8.6: Experimental Research (Summary)
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- An experiment is a type of empirical study that features the manipulation of an independent variable, the measurement of a dependent variable, and control of extraneous variables.
- An extraneous variable is any variable other than the independent and dependent variables. A confound is an extraneous variable that varies systematically with the independent variable.
- Experimental research on the effectiveness of a treatment requires both a treatment condition and a control condition, which can be a no-treatment control condition, a placebo control condition, or a wait-list control condition. Experimental treatments can also be compared with the best available alternative.
- Experiments can be conducted using either between-subjects or within-subjects designs. Deciding which to use in a particular situation requires careful consideration of the pros and cons of each approach.
- Random assignment to conditions in between-subjects experiments or counterbalancing of orders of conditions in within-subjects experiments is a fundamental element of experimental research. The purpose of these techniques is to control extraneous variables so that they do not become confounding variables.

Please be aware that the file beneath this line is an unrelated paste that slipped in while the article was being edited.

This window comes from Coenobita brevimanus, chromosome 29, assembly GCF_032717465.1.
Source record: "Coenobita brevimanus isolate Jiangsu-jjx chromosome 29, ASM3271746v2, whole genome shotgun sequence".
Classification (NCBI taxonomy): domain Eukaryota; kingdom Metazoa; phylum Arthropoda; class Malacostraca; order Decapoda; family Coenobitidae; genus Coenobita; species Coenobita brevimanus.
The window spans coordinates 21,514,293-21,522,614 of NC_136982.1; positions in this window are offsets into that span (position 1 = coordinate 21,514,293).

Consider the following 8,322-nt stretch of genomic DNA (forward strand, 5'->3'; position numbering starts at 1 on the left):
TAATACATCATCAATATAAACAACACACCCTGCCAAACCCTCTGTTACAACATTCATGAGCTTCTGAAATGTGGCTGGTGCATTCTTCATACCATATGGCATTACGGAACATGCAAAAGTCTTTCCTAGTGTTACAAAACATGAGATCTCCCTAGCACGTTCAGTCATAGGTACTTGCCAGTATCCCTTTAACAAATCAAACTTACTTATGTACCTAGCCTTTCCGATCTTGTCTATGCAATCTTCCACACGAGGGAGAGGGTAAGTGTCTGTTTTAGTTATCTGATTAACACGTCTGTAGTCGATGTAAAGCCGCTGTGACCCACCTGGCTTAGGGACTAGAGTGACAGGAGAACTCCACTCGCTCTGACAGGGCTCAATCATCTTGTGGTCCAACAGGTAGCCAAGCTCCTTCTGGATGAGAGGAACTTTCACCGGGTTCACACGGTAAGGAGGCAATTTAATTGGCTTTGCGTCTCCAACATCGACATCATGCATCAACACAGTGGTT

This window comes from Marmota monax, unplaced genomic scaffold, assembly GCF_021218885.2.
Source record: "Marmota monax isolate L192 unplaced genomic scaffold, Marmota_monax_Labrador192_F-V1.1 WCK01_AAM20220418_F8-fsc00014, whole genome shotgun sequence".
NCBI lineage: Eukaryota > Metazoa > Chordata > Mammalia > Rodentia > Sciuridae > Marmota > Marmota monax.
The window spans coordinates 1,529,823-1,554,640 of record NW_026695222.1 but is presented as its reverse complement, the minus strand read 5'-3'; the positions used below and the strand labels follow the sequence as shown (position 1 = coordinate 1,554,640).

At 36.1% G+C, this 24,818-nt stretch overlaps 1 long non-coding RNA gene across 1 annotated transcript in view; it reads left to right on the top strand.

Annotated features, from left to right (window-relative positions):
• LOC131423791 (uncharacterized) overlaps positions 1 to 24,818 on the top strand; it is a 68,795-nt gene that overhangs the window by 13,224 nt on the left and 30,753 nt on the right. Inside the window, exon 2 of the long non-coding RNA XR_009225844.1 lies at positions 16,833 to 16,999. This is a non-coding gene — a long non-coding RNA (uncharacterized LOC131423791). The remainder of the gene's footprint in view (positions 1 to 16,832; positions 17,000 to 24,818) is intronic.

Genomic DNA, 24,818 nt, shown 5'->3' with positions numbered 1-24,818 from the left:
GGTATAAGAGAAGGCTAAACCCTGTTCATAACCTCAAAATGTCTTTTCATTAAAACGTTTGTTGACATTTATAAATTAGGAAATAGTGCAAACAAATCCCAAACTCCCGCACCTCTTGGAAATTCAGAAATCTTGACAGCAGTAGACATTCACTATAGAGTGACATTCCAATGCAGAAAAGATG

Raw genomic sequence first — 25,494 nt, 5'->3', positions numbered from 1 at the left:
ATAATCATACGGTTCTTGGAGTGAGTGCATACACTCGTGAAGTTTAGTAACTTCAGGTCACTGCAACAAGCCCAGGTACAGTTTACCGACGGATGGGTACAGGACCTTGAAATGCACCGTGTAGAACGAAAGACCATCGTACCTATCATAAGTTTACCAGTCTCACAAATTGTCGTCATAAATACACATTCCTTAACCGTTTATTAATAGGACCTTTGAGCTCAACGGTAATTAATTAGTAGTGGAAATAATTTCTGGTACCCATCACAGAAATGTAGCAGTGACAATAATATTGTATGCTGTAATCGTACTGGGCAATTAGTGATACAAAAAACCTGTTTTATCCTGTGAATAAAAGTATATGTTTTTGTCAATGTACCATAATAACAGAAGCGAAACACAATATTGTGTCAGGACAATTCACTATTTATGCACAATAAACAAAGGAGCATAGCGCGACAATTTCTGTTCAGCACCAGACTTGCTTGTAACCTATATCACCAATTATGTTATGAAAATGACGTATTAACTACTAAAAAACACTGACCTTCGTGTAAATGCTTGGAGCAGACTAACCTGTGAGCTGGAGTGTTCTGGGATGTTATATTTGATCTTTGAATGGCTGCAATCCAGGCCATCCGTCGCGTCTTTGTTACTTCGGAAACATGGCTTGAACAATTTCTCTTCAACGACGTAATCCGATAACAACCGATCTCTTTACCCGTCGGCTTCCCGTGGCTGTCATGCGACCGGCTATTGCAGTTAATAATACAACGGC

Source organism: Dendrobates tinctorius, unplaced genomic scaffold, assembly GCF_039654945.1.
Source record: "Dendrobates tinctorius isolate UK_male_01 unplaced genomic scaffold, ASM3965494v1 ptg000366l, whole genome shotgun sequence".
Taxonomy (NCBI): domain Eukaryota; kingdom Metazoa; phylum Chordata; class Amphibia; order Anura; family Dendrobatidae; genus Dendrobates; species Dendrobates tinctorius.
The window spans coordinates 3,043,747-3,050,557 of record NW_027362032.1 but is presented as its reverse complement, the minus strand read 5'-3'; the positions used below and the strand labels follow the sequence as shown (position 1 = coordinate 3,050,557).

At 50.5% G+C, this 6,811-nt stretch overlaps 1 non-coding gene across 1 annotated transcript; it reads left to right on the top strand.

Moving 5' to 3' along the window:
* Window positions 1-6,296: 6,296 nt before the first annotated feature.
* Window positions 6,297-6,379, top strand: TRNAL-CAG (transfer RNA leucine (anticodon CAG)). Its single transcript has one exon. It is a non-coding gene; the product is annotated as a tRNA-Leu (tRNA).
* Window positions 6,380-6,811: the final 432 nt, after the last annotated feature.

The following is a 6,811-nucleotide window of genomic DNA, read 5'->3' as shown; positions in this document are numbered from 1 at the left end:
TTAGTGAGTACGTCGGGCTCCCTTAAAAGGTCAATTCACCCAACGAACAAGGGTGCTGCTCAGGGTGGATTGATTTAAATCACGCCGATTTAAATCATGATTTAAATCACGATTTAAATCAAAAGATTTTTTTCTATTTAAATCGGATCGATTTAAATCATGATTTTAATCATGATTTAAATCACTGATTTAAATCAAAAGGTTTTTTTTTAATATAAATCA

- Studies are high in internal validity to the extent that the way they are conducted supports the conclusion that the independent variable caused any observed differences in the dependent variable. Experiments are generally high in internal validity because of the manipulation of the independent variable and control of extraneous variables.
- Studies are high in external validity to the extent that the result can be generalized to people and situations beyond those actually studied. Although experiments can seem “artificial”—and low in external validity—it is important to consider whether the psychological processes under study are likely to operate in other people and situations.
- There are several effective methods you can use to recruit research participants for your experiment, including through formal subject pools, advertisements, and personal appeals. Field experiments require well-defined participant selection procedures.
- It is important to standardize experimental procedures to minimize extraneous variables, including experimenter expectancy effects.
- It is important to conduct one or more small-scale pilot tests of an experiment to be sure that the procedure works as planned.
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